Senior Capstone Experience

The Senior Capstone Experience is an independent research project, on a topic of the student’s choosing, undertaken with the close guidance of a faculty thesis advisor.

Each student defines a problem or question he or she is interested in investigating and then utilizes a wide range of knowledge and skills gained from previous coursework to answer that question through the completion of a senior thesis.

Students begin to develop a research topic and proposal in their Research Methods in Sociology course (SOC 306), typically taken in the second semester of their junior year.

Work on the Capstone is also supported by some of the work of two courses, SOC 491-492: Senior Seminar, taken in the two semesters of the senior year. Students meet regularly with their faculty advisors as well as fellow students in the senior seminar to discuss their research and writing processes. The year concludes with a formal presentation of the completed research. The Capstone is graded by the department faculty as Honors, Pass, or Fail and Honors level projects are published on the Miller Library’s web site.

Some recent projects include:

  • “Trends of Gendered Violence in American Slasher Films,” Nicholas O’Meally, ’15
    • Gendered violence toward women in American Slasher Films has been a long standing controversy since the genre gained popularity in the 1970s. Stereotypes and cliches of sexually active women dying in these films have become mainstream, but there is a lack of research on how the genre has changed over time.  In this study, five films from the 1970s, 1980s, 1990s, and 2000s were analyzed to see how the treatment of female characters changed over time. Despite the several stereotypes associated with the genre, analyses showed that male characters are more likely to die in these films.  While more sexually active females than men died in the 1970s and 2000s, more sexually active men than women died in the 1980s and 1990s.  Women experienced longer sequences of violence more often than did men in the 1970s and 1980s, but men experienced longer sequences than women in the 2000s.
  • “Foolish Government,” Abiodum Bello Olatunji, ’15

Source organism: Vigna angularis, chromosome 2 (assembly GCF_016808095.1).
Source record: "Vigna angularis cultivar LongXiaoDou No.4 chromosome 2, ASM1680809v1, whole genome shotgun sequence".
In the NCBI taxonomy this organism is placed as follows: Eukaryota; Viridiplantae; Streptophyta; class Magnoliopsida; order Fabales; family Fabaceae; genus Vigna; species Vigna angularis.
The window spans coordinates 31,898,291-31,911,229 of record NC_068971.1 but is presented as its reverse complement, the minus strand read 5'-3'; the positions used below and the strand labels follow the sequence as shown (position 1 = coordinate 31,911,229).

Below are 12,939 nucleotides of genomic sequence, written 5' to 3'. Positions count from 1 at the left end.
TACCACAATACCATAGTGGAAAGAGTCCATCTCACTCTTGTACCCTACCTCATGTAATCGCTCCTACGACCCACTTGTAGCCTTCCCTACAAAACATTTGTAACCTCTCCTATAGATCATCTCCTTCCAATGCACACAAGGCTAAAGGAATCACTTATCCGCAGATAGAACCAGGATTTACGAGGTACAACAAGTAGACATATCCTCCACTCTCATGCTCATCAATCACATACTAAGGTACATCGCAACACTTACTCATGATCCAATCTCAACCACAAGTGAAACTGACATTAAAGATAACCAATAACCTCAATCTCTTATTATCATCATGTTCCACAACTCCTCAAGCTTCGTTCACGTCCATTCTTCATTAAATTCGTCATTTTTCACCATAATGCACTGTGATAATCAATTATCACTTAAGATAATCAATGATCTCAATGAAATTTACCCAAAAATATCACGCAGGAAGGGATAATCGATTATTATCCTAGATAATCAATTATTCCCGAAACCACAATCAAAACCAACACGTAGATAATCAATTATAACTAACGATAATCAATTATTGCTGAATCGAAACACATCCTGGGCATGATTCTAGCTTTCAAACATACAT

• In recent years Nigeria’s education system has been criticized for the quality of education that it provides. The poor quality of education is a symptom of the Nigerian
      government’s inability to run its institutions effectively. This paper uses qualitative interview data to document
      causes and consequences of governmental inefficiency in Nigeria. School officials were interviewed because they are
      the agents who put into place the policies created by the government. Five main themes were derived: corruption, policy, status, money, and culture. These themes are the mechanisms by which the government’s inefficiency is destroying public education. Findings suggest that Nigeria’s government has robbed education of its quality, and provided terrible conditions to those who dedicate their lives to education. The continued effects of the inequality created by federal policies on public education is hypothesized to cause Nigeria to lose its remaining skilled educators to brain drain.
  • “The Effects of Children’s Gender on Mothers’ Comforting Behavior Following a Jealousy Simulation,” Brianna Jehl ’16, Double major in Sociology and Psychology
    • The ways in which mothers view their children and interact with them can be impacted by a variety of factors.  Previous research has shown that a mother’s gendered stereotypes can dictate how she interacts with her children.  The current study examined the effects of children’s gender on mothers’ comforting behavior following a jealousy simulation with a sample of 73 children between the ages of 48 and 63 months.  Mothers and children were placed in a jealousy simulation in which the mother ignored her own child and focused her attention on a realistic-looking baby doll.  Mothers’ comforting behaviors following the jealousy scenario were assessed.  Results indicated that mothers were more likely to show affectionate comforting behaviors, including hugs and kisses, toward daughters than toward sons, and were more likely to talk in a warmer tone toward daughters.  These findings suggest that children’s gender has a major impact on how mothers show their children support and comfort.
  • “The Modern Athena: Full Gender Inclusion of the United States Military,” a documentary film by Jack Butler, ’16